Toxic Chemical Approved for Pesticide Use on California Strawberries

Local strawberries in downtown Sandusky, OH, at the Sandusky Bay Farmers' Market that are grown without the use of chemical sprays. photo: Jenna Martin

A decision last week by the California Department of Pesticide Regulation (DPR) approved methyl iodide as a pesticide for the state’s strawberry fields and farmers could start spraying it as early as this spring. The toxins in methyl iodide are so potent that the chemical is used to grow cancer cells in laboratory settings.

Well-known among scientists for its ability to bind to DNA and cause mutations, methyl iodide is being touted as the replacement for methyl bromide, a fumigant that is being phased out because of all the damage it’s done to our stratospheric ozone layer. However the replacement pesticide is listed as a carcinogen in California, and it’s also been associated with miscarriages, thyroid disease and neurological disorders. The DPR approved the use of methyl iodide at 100 times the level scientists consider safe.

“The methyl group can affect your DNA and change the way your genes function,” explains chemist Susan Kegley, PhD, founder of the Pesticide Research Institute, and consulting scientist for Pesticide Action Network. “Methyl iodide is a reactive and toxic chemical.”

Caving to chemical industry pressure, including an intensive pro-methyl-iodide lobbying and communications campaign run by Japanese chemical company Arysta LifeScience – methyl iodide manufacturer and the largest privately held pesticide company in the world, the state of California disregarded the findings of top scientists who have consistently said that the chemical is too dangerous to be used in agriculture. Eariler this year, all eight independent researchers on the DPR’s scientific advisory panel – experts in toxicology, carcinogens, and neurotoxins – expressed serious concerns about using the chemical as a pesticide.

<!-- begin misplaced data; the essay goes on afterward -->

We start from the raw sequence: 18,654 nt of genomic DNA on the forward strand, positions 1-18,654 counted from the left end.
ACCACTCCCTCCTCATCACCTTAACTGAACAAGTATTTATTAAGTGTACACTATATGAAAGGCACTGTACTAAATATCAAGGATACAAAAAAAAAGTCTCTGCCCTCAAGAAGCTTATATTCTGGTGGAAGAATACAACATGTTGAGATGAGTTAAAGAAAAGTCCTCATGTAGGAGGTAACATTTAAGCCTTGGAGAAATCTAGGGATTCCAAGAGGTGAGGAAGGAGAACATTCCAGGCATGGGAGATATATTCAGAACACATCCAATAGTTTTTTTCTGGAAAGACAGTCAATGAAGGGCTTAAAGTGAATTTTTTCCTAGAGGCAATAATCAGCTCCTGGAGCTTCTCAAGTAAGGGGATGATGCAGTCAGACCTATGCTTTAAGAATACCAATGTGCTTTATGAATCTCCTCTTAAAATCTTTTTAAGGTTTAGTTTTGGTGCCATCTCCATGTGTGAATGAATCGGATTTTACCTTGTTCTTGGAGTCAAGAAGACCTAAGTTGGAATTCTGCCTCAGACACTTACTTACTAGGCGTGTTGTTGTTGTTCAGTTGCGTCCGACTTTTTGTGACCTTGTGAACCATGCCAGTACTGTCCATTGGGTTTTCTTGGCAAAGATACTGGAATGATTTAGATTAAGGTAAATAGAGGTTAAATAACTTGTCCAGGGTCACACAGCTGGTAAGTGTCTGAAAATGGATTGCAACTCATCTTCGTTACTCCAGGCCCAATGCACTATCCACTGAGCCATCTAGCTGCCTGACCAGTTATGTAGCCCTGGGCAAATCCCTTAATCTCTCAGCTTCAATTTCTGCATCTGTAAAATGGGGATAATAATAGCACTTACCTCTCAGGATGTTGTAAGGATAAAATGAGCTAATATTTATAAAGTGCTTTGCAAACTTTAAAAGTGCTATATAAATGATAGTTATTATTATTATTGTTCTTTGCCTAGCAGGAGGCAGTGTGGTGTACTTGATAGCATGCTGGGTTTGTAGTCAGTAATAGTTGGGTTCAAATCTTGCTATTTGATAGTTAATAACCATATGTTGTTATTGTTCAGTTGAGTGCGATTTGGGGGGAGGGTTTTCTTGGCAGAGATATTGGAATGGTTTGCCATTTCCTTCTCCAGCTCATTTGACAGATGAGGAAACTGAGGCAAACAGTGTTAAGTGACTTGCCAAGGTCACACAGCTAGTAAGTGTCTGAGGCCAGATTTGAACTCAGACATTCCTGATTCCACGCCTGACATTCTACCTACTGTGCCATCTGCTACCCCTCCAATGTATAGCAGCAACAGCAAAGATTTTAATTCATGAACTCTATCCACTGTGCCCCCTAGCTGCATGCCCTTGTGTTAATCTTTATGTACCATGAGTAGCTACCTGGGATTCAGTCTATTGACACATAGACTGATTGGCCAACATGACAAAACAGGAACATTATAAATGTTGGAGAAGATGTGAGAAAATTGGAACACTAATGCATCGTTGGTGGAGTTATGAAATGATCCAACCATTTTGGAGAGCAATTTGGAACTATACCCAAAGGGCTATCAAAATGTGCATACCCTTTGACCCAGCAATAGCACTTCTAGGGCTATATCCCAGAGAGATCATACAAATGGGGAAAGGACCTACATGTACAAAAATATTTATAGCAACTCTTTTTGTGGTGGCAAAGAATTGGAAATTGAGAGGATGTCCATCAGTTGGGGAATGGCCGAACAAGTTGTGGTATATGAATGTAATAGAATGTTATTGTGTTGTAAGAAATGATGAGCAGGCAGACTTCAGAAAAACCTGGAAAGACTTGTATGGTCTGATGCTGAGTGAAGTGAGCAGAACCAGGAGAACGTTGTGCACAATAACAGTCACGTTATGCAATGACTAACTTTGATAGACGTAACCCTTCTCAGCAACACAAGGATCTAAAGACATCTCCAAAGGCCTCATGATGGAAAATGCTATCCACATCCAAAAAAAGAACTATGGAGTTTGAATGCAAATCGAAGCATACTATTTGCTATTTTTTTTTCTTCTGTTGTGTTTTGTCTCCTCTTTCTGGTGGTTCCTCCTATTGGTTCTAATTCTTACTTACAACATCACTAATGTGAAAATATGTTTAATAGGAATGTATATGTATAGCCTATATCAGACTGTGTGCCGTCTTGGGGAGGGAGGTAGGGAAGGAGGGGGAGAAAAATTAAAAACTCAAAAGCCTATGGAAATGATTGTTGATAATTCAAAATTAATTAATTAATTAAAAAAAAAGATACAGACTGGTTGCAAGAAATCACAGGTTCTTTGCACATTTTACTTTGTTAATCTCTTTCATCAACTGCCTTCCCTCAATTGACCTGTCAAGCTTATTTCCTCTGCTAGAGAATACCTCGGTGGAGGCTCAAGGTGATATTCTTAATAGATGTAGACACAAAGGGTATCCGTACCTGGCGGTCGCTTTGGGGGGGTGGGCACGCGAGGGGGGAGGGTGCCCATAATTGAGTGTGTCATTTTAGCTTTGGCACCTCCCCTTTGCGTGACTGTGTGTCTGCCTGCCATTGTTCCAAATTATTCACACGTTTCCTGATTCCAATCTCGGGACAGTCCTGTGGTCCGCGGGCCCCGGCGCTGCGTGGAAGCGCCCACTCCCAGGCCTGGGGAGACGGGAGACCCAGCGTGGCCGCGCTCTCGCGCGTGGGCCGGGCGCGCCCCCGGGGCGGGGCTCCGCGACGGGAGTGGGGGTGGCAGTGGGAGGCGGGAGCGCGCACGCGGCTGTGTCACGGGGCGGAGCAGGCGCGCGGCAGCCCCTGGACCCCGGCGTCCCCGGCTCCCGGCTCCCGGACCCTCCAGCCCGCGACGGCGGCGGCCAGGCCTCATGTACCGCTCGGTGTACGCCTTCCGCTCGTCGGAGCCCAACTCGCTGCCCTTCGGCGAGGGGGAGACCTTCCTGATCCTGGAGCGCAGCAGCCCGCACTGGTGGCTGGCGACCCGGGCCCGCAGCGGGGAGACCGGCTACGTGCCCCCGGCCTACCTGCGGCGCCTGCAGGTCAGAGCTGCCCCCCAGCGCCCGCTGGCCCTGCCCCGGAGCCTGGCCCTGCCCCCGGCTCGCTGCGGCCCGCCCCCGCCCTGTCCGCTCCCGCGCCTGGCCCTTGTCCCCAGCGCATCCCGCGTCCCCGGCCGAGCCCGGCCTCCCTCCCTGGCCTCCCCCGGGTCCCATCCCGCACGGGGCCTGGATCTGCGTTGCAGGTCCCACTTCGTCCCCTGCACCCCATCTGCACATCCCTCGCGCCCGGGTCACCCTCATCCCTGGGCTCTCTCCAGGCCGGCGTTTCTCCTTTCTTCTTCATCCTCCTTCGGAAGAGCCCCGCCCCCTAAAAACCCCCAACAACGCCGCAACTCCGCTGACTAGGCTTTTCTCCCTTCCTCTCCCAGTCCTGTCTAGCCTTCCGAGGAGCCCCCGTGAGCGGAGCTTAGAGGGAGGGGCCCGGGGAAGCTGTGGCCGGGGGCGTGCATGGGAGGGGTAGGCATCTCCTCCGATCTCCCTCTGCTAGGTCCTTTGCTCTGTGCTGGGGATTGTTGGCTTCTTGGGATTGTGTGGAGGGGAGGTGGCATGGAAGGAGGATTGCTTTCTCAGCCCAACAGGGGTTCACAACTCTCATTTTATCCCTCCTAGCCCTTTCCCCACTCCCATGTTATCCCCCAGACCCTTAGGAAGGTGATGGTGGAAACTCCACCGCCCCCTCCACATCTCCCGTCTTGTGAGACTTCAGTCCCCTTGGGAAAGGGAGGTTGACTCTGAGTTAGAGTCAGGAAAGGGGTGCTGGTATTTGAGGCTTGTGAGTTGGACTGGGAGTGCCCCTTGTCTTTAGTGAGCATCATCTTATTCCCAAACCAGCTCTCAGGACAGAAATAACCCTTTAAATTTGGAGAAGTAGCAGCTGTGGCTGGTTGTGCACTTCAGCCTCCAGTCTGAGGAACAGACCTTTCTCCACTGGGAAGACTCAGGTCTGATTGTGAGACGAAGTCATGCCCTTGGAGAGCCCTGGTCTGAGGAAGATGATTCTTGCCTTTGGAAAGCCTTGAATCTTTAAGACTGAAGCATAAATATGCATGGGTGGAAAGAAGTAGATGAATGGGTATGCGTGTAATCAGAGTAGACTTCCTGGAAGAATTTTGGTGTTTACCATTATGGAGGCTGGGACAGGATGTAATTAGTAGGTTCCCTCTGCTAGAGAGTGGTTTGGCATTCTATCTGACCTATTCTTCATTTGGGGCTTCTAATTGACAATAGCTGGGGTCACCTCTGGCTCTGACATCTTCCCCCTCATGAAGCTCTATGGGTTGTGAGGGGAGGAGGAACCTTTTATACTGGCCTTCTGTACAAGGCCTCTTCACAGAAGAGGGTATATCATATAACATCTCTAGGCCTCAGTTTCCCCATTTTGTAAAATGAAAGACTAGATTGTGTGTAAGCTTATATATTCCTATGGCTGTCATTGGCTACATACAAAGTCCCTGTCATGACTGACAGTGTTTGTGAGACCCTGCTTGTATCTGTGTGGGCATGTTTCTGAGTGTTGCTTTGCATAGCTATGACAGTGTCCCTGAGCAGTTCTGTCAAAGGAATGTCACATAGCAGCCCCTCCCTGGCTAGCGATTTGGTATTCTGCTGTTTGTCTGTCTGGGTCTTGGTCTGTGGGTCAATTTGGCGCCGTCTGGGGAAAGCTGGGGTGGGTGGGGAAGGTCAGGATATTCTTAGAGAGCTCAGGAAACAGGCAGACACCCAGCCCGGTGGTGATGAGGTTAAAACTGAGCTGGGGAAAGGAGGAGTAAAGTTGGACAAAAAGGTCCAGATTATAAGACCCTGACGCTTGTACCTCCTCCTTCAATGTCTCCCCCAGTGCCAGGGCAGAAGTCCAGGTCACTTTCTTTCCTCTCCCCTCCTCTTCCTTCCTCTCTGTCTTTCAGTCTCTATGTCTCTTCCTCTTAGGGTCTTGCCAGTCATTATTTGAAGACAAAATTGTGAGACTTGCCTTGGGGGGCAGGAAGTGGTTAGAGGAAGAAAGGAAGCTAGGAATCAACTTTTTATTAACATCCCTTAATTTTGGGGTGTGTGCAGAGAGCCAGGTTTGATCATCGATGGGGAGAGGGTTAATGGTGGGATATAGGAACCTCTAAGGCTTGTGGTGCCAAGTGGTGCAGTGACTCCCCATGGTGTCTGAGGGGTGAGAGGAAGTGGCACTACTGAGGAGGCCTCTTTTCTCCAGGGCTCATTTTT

In 2007, the Bush Administration’s U.S. Environmental Protection Agency (EPA) approved methyl iodide at the national level, ignoring concerns from a group of over 50 eminent scientists – including six Nobel Laureates in Chemistry – who expressed astonishment in a letter to U.S. EPA that the agency was “working to legalize broadcast releases of one of the more toxic chemicals used in manufacturing into the environment.”

Most states just accept what the EPA approves, but California, Florida, Washington, and New York have their own approval programs. New York is not using methyl iodide after the Arysta LifeScience refused to hand over more detailed information regarding the pesticide. Florida approved it, with some restrictions, and as Washington recently refused to approve it, California is added to the existing list of 47 states that have already registered it’s use and where it’s currently being applied on strawberries, tomatoes, peppers, and nursery crops.

For Californians, methyl iodide poses a public health risk to farm workers and those who live near fields where it will be applied. There’s also worry that since the fumigant is also injected into the ground before planting to kill organisms in the soil, it could contaminate water supplies. Since the chemical was only registered in 2007, there’s no long-term data looking at the health and environment implications of using the substance on such a large scale or in more populated areas.

For the rest of the U.S., California’s recent decision will affect us at the supermarket as the Golden State grows over 90% of the country’s strawberry supply.

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  • Concerned Citizen

    I’ve almost completely lost faith in the EPA :(